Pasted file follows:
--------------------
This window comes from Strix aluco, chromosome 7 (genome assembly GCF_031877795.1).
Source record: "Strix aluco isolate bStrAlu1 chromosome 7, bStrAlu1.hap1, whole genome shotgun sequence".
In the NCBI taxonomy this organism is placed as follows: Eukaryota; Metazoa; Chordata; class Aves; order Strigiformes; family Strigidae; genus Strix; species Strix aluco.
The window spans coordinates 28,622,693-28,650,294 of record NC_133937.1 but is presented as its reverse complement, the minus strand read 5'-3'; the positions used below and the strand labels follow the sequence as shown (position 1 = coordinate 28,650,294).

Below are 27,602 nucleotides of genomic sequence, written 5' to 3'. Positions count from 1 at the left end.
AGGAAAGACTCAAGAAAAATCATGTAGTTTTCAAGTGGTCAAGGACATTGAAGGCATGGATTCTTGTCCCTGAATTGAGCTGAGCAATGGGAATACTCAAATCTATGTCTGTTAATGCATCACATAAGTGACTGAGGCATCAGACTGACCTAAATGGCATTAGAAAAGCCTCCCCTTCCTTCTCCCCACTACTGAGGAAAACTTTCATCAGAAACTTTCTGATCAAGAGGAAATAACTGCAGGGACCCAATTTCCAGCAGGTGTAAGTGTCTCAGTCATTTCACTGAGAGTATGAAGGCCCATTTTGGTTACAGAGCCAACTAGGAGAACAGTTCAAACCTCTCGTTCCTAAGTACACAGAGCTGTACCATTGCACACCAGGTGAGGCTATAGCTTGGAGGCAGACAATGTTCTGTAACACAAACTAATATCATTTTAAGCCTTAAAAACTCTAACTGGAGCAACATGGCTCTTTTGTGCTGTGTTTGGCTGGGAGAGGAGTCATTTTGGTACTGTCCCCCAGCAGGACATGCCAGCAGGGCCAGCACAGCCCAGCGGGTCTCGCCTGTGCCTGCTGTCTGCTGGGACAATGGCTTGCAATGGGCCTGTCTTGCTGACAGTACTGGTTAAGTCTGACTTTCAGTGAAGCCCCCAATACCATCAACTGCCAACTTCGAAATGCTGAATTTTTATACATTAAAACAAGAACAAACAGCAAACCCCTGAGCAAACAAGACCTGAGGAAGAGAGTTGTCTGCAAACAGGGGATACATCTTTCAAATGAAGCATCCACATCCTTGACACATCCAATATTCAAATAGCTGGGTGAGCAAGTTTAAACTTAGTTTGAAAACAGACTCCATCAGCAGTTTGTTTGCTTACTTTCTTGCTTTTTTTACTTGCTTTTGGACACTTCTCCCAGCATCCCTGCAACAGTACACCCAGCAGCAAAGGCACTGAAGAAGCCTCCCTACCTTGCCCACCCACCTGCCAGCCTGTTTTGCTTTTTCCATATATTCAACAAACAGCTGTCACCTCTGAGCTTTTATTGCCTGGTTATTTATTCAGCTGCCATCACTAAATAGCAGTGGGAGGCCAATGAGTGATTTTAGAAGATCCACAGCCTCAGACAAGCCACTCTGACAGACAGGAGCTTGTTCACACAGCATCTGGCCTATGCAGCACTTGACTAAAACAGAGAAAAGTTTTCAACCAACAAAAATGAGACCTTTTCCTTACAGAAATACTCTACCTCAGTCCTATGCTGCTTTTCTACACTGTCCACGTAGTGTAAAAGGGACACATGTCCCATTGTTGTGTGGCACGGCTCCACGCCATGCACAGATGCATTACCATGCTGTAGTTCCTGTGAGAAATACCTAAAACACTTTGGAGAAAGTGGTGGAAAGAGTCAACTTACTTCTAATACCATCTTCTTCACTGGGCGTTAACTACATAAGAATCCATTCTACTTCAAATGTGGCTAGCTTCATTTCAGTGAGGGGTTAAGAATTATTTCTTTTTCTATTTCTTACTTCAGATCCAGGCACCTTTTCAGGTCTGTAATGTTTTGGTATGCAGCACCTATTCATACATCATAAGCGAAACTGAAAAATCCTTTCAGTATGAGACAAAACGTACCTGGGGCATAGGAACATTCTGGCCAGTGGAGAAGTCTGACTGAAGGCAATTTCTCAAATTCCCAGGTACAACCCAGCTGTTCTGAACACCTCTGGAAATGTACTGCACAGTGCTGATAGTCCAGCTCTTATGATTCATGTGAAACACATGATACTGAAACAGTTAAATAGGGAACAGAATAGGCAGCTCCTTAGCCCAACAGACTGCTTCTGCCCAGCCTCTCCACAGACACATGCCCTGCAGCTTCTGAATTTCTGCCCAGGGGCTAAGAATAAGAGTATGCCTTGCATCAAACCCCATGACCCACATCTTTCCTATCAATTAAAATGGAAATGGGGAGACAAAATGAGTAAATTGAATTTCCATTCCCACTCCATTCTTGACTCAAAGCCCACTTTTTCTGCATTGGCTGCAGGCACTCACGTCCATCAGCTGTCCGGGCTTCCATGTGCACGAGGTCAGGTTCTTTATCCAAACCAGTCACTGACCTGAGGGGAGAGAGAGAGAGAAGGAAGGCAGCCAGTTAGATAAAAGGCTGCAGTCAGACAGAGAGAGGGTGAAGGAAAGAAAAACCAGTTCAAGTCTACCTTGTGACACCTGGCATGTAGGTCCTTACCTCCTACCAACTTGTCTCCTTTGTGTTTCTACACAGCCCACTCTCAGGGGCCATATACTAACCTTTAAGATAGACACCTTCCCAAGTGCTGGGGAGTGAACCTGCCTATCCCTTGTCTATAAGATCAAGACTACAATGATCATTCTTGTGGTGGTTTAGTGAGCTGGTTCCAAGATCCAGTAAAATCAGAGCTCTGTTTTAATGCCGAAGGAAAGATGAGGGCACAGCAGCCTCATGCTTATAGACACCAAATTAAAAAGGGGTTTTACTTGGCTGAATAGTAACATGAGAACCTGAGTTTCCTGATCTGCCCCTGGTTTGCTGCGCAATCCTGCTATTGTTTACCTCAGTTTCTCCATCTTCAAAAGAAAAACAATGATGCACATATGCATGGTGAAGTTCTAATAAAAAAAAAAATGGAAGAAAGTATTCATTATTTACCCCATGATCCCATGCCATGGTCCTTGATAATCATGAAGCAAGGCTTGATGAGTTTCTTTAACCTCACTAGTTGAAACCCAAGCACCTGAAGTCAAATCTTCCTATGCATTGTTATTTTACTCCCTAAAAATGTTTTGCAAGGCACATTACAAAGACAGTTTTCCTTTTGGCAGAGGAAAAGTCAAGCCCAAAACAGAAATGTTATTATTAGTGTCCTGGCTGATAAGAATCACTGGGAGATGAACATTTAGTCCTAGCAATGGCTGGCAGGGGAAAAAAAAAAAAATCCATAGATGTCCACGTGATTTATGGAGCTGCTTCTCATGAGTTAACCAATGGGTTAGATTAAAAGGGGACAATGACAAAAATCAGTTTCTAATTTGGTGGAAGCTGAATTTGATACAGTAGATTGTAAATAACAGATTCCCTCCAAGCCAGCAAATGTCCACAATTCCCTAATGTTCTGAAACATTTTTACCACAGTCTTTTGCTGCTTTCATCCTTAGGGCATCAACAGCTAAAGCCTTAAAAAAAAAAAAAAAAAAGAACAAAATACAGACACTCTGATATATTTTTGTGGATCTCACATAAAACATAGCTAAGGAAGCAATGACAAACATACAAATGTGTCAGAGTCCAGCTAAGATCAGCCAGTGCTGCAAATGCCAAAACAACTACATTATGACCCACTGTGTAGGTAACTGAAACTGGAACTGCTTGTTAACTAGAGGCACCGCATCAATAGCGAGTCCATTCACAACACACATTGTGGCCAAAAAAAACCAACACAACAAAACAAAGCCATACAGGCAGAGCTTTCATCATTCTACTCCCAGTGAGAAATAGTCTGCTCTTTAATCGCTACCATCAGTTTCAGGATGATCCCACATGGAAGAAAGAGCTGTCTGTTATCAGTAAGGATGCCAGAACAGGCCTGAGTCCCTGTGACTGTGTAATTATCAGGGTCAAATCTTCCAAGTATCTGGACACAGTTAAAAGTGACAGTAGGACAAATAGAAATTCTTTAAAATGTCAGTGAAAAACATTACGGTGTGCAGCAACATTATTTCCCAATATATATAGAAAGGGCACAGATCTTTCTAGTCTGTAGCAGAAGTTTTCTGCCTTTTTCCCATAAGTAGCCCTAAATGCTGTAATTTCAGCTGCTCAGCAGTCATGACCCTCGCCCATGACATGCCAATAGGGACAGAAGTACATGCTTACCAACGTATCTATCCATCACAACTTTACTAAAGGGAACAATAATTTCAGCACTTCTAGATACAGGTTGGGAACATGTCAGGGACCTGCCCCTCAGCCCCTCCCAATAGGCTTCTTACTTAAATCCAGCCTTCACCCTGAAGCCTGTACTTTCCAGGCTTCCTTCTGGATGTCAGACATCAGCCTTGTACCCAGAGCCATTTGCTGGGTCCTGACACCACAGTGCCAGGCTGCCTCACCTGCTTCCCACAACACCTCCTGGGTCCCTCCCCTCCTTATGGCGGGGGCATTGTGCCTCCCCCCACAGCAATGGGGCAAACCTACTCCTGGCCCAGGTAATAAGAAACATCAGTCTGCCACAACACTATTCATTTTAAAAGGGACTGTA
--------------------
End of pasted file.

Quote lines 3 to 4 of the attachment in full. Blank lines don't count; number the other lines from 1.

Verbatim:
In the NCBI taxonomy this organism is placed as follows: Eukaryota; Metazoa; Chordata; class Aves; order Strigiformes; family Strigidae; genus Strix; species Strix aluco.
The window spans coordinates 28,622,693-28,650,294 of record NC_133937.1 but is presented as its reverse complement, the minus strand read 5'-3'; the positions used below and the strand labels follow the sequence as shown (position 1 = coordinate 28,650,294).